The good news is that tenants in the short term will be protected, said Weprin. However, in the long term this is going to exacerbate the problem of not having affordable housing in New York City.
In addition to extending the status quo for eight years, the Legislature strengthened the states control over New York Citys rent laws.
An existing provision known as the Urstadt law, passed during the governorship of Nelson Rockefeller, was clarified in last weeks extension. It prohibits cities with a population of a million or more from imposing more stringent rent regulations than those that are encoded in the state law.
The assemblyman said the original Urstadt law was conceived to ensure a steady stream of campaign contributions from landlords into the pockets of state legislators.
It seems a little ridiculous that Joe Bruno, who represents Saratoga, has possibly the biggest say in whether New York City has rent laws or not, said Weprin.
McKee blasted Mayor Michael Bloomberg for not urging the repeal of the Urstadt law and criticized downstate Republican senators, such as Serphin Maltese (R-Glendale), for not standing up to Bruno or joining Padavans earlier legislation to repeal vacancy decontrol.
Maltese, who could not be reached for comment, was the only Queens senator to vote for the extension.
City Councilman Tony Avella (D-Bayside), who sits on the Councils Housing and Buildings Committee, thought the city should have more control of its rent laws, not less.
The argument was the state will do a better job of managing it. That has not come to pass. It has been the reverse, said Avella.
Florence Kleinfeld, a member of the board of the Fresh Meadows Tenants Association, called the eight-year extension the sugarcoating on this bitter pill of vacancy decontrol.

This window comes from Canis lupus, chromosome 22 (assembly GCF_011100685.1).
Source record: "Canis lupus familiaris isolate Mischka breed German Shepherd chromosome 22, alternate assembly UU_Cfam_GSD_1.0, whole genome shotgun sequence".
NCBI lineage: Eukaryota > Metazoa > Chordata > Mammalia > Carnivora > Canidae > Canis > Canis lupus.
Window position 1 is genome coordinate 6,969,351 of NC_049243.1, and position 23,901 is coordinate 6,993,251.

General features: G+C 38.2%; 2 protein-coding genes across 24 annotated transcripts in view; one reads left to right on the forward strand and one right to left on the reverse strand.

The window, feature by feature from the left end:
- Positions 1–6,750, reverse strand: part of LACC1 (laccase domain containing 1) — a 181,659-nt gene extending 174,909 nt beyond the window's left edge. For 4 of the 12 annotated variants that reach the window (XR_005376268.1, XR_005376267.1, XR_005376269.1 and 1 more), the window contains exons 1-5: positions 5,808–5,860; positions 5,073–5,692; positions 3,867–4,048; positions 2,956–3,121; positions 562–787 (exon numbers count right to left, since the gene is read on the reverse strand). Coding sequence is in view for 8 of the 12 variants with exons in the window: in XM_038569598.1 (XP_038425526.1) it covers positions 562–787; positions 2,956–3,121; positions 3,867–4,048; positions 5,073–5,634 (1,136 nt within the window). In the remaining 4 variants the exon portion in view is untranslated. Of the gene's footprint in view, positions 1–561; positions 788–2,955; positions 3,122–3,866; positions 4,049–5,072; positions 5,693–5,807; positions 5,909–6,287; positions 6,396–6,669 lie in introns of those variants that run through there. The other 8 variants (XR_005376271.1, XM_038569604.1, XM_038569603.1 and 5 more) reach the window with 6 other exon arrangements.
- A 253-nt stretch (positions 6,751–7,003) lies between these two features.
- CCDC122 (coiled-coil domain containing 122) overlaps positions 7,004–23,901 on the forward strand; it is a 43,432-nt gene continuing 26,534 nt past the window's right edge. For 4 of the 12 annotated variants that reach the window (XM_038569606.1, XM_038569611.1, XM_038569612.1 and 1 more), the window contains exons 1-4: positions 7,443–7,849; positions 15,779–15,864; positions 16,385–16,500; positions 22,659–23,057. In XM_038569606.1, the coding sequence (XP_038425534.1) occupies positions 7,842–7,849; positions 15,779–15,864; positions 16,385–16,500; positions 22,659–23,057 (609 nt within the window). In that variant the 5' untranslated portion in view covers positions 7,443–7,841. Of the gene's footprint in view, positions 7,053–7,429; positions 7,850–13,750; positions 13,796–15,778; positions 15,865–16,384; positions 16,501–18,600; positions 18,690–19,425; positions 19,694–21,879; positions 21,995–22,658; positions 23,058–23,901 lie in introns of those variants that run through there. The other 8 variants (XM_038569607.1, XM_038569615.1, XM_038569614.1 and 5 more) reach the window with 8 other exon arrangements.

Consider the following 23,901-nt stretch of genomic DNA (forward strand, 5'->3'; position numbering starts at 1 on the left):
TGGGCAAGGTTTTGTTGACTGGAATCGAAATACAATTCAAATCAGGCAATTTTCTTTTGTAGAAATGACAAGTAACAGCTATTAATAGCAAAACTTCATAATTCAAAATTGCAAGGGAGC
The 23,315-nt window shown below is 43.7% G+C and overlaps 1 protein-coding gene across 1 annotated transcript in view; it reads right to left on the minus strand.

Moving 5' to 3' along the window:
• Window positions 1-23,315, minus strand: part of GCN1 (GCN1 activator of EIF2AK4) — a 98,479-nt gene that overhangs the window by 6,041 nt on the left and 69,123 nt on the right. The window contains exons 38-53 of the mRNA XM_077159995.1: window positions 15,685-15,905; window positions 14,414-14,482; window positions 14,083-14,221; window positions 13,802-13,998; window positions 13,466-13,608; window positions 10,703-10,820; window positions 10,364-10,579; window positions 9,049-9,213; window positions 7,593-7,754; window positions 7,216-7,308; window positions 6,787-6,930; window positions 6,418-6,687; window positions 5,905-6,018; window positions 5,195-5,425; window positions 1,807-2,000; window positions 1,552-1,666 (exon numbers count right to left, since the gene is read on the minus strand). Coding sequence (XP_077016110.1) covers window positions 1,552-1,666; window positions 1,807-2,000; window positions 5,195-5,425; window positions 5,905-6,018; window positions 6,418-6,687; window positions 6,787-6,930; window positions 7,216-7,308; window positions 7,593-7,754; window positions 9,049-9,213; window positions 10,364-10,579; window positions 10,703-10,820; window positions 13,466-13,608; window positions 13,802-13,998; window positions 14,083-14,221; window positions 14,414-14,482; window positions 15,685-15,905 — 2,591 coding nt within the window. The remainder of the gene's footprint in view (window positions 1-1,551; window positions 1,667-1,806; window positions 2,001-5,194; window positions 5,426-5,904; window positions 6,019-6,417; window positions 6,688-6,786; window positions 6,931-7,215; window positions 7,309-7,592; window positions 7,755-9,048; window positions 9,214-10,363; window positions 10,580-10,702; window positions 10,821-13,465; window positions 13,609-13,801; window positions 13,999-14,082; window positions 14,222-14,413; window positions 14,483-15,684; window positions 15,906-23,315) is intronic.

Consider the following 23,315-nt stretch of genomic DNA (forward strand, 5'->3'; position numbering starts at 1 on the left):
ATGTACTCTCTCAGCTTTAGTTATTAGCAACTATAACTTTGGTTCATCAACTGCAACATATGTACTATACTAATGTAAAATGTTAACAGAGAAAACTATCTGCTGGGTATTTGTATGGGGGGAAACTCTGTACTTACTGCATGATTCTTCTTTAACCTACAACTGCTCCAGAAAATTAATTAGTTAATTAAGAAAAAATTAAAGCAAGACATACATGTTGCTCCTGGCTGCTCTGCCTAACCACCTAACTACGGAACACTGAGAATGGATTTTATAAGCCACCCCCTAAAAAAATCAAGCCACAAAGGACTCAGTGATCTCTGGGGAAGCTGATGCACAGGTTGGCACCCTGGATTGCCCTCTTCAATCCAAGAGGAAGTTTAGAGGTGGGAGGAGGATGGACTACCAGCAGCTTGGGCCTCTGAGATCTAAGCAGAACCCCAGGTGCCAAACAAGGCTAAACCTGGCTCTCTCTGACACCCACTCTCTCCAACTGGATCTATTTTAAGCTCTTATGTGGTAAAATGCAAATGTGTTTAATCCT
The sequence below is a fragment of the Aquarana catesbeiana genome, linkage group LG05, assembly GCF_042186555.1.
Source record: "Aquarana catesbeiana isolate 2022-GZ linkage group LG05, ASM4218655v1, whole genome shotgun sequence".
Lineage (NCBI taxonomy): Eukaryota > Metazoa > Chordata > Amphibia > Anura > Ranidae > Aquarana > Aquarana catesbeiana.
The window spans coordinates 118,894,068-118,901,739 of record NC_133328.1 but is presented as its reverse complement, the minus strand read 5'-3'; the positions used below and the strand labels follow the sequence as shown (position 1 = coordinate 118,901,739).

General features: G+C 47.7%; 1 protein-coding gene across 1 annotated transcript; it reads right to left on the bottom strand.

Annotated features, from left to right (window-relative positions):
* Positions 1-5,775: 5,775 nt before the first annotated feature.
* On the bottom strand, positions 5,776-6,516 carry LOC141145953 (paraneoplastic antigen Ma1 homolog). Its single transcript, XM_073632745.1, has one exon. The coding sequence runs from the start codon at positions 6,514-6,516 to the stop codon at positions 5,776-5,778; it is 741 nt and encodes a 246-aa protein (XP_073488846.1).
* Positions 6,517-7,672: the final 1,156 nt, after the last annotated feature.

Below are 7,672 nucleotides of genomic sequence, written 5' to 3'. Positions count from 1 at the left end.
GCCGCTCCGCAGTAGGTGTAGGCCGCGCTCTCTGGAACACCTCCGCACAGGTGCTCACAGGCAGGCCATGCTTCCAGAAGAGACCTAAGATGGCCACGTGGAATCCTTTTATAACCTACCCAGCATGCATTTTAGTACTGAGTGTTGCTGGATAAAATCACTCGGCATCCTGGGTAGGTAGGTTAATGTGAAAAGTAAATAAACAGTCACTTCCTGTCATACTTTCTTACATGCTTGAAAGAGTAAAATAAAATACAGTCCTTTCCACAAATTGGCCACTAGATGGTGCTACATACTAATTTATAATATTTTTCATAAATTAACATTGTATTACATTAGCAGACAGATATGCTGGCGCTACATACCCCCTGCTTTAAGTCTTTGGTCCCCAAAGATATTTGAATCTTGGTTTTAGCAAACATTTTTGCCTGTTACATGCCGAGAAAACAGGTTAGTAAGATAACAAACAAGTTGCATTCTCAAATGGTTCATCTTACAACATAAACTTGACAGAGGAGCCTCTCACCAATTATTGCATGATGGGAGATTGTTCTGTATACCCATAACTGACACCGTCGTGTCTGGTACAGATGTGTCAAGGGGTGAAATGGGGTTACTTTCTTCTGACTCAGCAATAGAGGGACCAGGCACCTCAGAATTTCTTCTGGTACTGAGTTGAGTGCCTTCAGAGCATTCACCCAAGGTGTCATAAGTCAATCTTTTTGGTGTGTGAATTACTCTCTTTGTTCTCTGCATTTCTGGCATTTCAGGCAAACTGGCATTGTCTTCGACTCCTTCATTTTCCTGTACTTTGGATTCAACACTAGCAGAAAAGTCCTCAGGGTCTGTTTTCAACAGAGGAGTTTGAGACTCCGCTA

A vacant one-bedroom apartment in Fresh Meadows, which has more than 3,000 units, now goes for about $1,100, said Kleinfeld.
Fresh Meadows management has recently renovated kitchens and stocked them with new appliances, she said.
They are really trying to get to the magic number so it goes off stabilization, said Kleinfeld, who did not know if the kitchen renovations were under way as she spoke.
Though a relatively few number of tenants in Fresh Meadows are new, our neighborhood will be unrecognizable in eight years, Kleinfeld predicted.
Philip Newman contributed to this report.
Reach reporter Ayala Ben-Yehuda by e-mail at Timesledger@aol.com or call 718-229-0300, Ext. 146.
©2003 Community Newspaper Group
|Print this story||Permalink|
By submitting this comment, you agree to the following terms:
You agree that you, and not TimesLedger.com or its affiliates, are fully responsible for the content that you post. You agree not to post any abusive, obscene, vulgar, slanderous, hateful, threatening or sexually-oriented material or any material that may violate applicable law; doing so may lead to the removal of your post and to your being permanently banned from posting to the site. You grant to TimesLedger.com the royalty-free, irrevocable, perpetual and fully sublicensable license to use, reproduce, modify, adapt, publish, translate, create derivative works from, distribute, perform and display such content in whole or in part world-wide and to incorporate it in other works in any form, media or technology now known or later developed.